• Government should provide training for education and child services staff on safety and referral information for children who may be experiencing abuse at home or who may be vulnerable to online predators.  
  • Government should ensure support for grassroots women’s rights organizations, especially those that provide essential services to hard-to-reach, remote and vulnerable populations.
  • Government should ensure women’s organizations and women’s community organizations participate in the decision-making processes so that needs and concerns are identified and included in prevention of and responses to violence against women and girls.  
  • Government should consider the role of women’s organizations in recovery plans and the longer-term solutions to address the increase of violence against women and girls during COVID-19.
  • Government should collect sex-disaggregated data on the incidence of violence against women and girls, including domestic violence (including psychological and economic violence) and sexual violence, recording place of occurrence.  
  • Government should collect data on the needs and capacity of services to respond to the increased demand from women and girls in the context of COVID-19.  
  • In conclusion, the Government should ensure that any data collection effort does not put women and girls at greater risk of violence and distress.  .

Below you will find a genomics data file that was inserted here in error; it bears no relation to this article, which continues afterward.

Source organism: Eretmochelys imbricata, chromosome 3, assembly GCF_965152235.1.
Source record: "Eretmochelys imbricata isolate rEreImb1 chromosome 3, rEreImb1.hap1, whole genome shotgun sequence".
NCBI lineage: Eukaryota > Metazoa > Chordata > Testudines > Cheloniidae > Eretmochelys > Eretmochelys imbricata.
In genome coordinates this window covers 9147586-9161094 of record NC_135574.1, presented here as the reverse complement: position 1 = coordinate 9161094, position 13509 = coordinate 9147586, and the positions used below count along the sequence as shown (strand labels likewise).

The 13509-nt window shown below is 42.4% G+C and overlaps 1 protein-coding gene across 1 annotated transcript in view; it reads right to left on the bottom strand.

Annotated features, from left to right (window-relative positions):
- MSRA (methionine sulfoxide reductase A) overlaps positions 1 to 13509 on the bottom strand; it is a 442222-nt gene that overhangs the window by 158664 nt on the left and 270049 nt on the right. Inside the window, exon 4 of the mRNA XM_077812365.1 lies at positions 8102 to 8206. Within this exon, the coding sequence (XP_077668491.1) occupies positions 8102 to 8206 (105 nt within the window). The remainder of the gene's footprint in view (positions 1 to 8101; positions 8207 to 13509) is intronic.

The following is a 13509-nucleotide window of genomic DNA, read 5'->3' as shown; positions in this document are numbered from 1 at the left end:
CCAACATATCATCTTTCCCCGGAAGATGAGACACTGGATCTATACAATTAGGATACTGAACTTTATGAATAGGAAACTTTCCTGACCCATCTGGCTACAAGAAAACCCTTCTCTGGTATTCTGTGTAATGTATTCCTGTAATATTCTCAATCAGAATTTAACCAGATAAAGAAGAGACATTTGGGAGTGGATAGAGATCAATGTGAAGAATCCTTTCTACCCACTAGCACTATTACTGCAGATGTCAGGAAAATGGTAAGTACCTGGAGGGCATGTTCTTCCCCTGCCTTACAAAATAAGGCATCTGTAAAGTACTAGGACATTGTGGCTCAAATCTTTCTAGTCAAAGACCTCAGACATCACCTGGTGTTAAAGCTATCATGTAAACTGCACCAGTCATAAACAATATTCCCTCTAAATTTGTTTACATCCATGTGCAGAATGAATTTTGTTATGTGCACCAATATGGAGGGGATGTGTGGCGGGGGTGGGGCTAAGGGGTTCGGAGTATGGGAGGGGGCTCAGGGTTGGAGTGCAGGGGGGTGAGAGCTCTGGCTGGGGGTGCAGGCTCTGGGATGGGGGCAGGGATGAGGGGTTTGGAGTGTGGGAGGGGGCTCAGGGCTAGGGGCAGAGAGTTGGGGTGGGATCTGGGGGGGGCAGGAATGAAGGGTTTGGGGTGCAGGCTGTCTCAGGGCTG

Across the globe, UNICEF is working with communities, governments and partners to slow the spread of COVID-19 and minimize the social and economic impacts on children and their families. UNICEF commits to the statements below; (https://www.unicef.org/coronavirus/agenda-for-action).

  1. UNICEF commits to – Working with governments, authorities and global health partners to ensure vital supplies and protective equipment reach the most vulnerable communities. (https://www.unicef.org/coronavirus/agenda-for-action).
  2. UNICEF commits to – Prioritizing the delivery of life-saving medicines, nutrition and vaccines, and working closely with governments and logistics networks to mitigate the impact of travel restrictions on the delivery of these supplies. (https://www.unicef.org/coronavirus/agenda-for-action).
  3. UNICEF commits to – Working with partners to urgently distribute water, sanitation and hygiene facilities to the most vulnerable communities.  (https://www.unicef.org/coronavirus/agenda-for-action).
  4. UNICEF commits to – Distributing vital public health messaging and advice to slow the transmission of the virus and minimize mortality. (https://www.unicef.org/coronavirus/agenda-for-action).
  5. UNICEF commits to – Supporting governments to keep schools safe and ensure children continue to learn. (https://www.unicef.org/coronavirus/agenda-for-action).
  6. UNICEF commits to – Providing advice and support to parents, caregivers and educators to support home and remote learning, and working with partners to design innovative education solutions. (https://www.unicef.org/coronavirus/agenda-for-action).
  7. UNICEF commits to – Providing guidance to employers on how best to support working parents, and designing new social protection solutions that ensure the poorest households can access critical funding. (https://www.unicef.org/coronavirus/agenda-for-action).